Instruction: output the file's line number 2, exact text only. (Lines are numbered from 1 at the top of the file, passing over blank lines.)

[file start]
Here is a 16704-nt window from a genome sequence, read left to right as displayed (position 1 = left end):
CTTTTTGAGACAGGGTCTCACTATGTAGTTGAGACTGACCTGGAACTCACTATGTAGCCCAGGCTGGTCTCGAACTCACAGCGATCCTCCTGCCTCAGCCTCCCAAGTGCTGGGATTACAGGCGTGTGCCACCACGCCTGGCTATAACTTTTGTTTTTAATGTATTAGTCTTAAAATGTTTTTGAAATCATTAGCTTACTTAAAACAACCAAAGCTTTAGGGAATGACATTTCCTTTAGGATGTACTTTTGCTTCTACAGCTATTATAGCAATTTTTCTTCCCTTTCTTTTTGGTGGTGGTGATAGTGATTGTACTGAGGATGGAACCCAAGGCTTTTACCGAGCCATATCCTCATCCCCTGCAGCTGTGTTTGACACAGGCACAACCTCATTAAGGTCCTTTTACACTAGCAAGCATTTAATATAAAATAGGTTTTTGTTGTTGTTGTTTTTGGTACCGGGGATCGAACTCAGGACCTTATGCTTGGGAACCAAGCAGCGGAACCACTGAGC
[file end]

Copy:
CTTTTTGAGACAGGGTCTCACTATGTAGTTGAGACTGACCTGGAACTCACTATGTAGCCCAGGCTGGTCTCGAACTCACAGCGATCCTCCTGCCTCAGCCTCCCAAGTGCTGGGATTACAGGCGTGTGCCACCACGCCTGGCTATAACTTTTGTTTTTAATGTATTAGTCTTAAAATGTTTTTGAAATCATTAGCTTACTTAAAACAACCAAAGCTTTAGGGAATGACATTTCCTTTAGGATGTACTTTTGCTTCTACAGCTATTATAGCAATTTTTCTTCCCTTTCTTTTTGGTGGTGGTGATAGTGATTGTACTGAGGATGGAACCCAAGGCTTTTACCGAGCCATATCCTCATCCCCTGCAGCTGTGTTTGACACAGGCACAACCTCATTAAGGTCCTTTTACACTAGCAAGCATTTAATATAAAATAGGTTTTTGTTGTTGTTGTTTTTGGTACCGGGGATCGAACTCAGGACCTTATGCTTGGGAACCAAGCAGCGGAACCACTGAGC